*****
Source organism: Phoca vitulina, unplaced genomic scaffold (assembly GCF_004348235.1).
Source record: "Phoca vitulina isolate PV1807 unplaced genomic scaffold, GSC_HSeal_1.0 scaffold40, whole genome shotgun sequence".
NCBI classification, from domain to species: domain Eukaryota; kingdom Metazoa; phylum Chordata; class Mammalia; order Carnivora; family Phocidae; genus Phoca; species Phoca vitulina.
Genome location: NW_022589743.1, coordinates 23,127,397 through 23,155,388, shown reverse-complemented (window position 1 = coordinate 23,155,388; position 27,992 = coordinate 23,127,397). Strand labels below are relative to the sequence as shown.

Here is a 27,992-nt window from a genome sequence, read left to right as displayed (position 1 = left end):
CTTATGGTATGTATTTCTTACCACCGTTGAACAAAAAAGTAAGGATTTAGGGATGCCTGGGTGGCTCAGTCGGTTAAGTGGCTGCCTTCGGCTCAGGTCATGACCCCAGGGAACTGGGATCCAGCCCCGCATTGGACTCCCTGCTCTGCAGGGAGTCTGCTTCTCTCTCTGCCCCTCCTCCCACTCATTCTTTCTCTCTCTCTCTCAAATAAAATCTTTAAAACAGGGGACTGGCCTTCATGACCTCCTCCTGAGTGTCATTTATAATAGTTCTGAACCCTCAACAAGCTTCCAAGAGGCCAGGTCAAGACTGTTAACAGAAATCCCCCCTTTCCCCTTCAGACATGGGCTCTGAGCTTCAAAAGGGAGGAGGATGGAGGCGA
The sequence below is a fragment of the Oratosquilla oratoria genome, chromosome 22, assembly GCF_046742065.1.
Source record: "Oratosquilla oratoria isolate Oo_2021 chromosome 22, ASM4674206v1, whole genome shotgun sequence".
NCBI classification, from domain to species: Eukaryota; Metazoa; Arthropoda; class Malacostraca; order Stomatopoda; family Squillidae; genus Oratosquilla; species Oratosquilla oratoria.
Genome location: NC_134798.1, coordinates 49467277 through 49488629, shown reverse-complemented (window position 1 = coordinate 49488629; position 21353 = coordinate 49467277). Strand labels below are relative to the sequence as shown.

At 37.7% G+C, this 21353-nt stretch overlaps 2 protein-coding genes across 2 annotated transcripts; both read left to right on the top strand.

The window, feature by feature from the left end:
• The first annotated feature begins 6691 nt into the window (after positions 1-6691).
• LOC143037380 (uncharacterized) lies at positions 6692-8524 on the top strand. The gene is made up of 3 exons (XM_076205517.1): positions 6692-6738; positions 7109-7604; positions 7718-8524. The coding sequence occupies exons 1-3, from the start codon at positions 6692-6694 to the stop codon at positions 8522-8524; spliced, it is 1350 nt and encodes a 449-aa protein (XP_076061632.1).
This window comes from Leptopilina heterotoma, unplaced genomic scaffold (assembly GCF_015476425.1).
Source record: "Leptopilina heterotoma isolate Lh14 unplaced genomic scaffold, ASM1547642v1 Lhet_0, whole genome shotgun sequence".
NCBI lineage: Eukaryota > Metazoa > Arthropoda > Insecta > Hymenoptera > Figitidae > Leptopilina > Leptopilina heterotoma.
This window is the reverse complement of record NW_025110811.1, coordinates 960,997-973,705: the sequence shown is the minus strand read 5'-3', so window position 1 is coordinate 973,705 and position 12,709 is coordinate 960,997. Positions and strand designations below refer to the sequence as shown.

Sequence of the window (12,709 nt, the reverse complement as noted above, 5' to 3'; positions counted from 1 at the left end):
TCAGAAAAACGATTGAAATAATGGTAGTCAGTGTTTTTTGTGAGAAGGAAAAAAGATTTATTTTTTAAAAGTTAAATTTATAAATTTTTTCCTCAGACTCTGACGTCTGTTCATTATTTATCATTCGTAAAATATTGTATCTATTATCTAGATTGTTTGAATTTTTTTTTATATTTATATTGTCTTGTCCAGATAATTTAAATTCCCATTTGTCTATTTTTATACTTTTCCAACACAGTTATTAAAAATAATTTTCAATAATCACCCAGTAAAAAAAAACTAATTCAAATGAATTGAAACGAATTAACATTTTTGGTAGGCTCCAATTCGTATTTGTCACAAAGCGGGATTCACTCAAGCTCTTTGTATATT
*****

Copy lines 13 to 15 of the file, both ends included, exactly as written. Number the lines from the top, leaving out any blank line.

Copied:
• The first annotated feature begins 6691 nt into the window (after positions 1-6691).
• LOC143037380 (uncharacterized) lies at positions 6692-8524 on the top strand. The gene is made up of 3 exons (XM_076205517.1): positions 6692-6738; positions 7109-7604; positions 7718-8524. The coding sequence occupies exons 1-3, from the start codon at positions 6692-6694 to the stop codon at positions 8522-8524; spliced, it is 1350 nt and encodes a 449-aa protein (XP_076061632.1).
This window comes from Leptopilina heterotoma, unplaced genomic scaffold (assembly GCF_015476425.1).